In Certificates and the Chain of Trust I mentioned that a digital signature is often not signing the document itself but rather a digital digest of the document. In this article, I would like to investigate how you can generate such a digest and what properties a digest value needs to have to be usable for legally binding signatures.
If you use a digital message digest as the base of a signature, there are quite a few constraints that such a digest needs to fit in, to be of value. Let us look at what makes a good non-digital signature:
These are the two properties that we are after for digital signatures too. If the signature is just an encrypted version of the document itself, encrypted by the private key of the signer, these properties are pretty obviously met. Assuming an adversary does not have possession of the private key they can neither alter an existing signed document nor sign a new one. However, if the signature is not on the document itself, but instead on something derived from that document, there are additional considerations that must be taken into account.
To check the validity of a digest base signature you first have to decrypt the encrypted digest using the public key of the signer. Afterwards you have to take the document and recalculate the digest. If the decrypted and the newly calculated values match, you would like to be able to assume that you have a valid signature. A problem arises if an adversary could change the document without altering the digest value or if they could create a new document that has the same digest value. If the adversary were the person asking you to sign a document in the first place, it would also be a problem if they could create two documents that have the same digest. This type of attack is easier to execute, as the adversary can change both documents until a digest match is found. Let me summarize: For a digital digest to be a good base for a digital signature, it must meet these requirements:
A hash function is a function that turns a document into a fixed length binary value with the added requirement that the same document always results in the same value. Hash functions are in wide-spread use throughout all areas of software development. In SQL Server they are used for example in hash join, hash group and parallelism exchange operators.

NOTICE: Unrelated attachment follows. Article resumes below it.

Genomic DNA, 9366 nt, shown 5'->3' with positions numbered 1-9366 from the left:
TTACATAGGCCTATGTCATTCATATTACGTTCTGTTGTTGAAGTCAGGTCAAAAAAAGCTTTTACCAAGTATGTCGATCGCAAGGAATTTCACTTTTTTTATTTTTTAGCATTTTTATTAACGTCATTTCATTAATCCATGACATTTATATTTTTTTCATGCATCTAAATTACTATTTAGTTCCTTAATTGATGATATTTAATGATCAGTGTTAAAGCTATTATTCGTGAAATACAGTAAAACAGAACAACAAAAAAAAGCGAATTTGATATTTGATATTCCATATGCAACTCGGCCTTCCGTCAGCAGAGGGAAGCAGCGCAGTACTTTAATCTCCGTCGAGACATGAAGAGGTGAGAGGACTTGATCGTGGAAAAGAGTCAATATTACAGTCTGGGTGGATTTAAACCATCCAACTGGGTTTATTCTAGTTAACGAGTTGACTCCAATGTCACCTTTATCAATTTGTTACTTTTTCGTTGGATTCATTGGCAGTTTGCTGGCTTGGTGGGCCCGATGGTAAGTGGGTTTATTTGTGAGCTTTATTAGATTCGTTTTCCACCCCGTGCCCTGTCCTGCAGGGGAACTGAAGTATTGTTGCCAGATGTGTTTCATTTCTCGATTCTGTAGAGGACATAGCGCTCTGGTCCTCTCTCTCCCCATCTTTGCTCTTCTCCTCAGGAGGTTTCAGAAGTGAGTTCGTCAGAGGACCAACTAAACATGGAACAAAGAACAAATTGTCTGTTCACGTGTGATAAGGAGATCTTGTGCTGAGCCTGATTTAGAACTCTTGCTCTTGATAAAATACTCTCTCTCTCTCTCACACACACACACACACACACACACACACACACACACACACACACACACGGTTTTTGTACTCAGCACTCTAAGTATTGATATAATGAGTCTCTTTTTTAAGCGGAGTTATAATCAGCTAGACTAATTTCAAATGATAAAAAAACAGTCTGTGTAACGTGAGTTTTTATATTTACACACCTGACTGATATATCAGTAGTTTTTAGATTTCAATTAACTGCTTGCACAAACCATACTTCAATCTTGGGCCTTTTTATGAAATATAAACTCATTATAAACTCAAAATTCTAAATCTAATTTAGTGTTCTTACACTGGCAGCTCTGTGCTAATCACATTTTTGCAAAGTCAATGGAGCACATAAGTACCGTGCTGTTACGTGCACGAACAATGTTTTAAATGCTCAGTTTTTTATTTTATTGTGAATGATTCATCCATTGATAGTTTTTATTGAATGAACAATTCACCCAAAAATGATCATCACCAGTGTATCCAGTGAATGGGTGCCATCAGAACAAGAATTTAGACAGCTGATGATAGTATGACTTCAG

Most hash functions are designed for speed and not necessarily for cryptographic use. A non-cryptographic hash function can for example be found in the SQL Server CHECKSUM function. It is fast to execute and any accidental change to the data the checksum was calculated over will likely result in a change of the checksum. However, that function does not provide any cryptographic strength and it is easy to create a new document that matches the checksum of a given document.
A cryptographic hash function is a hash function that produces digest values that have four additional requirements. Three of these properties have been listed at the end of the previous section. Additionally, the hash value cannot reveal any information about the hashed document, not even something as benign as the document type.
The fourth property is required as hash functions often are used to do one-way encryption for example for passwords. If you only store the cryptographic hash value of a password, no malicious user will be able to steal that password from you, provided the hash value does not leak any information about the hashed password.
For cryptographic purposes, SQL Server implements the following hash functions: MD2, MD4, MD5, SHA, SHA1, SHA2_256 and SHA2_512. However, most of these are today considered insecure and should not be used. Currently only SHA2_256 and SHA2_512 provide cryptographic security. Both SHA2 algorithms were introduced with SQL Server 2012. In earlier SQL Server versions, you should use SHA1, but be aware of its shortcomings.
Hash functions provide a way to calculate a digital digest value of a document. Hash functions that additionally fulfill four cryptographic requirements are called cryptographic hash functions. Cryptographic hash functions can for example be used as the base of a digital signature. They also find widespread use in the storage of passwords.
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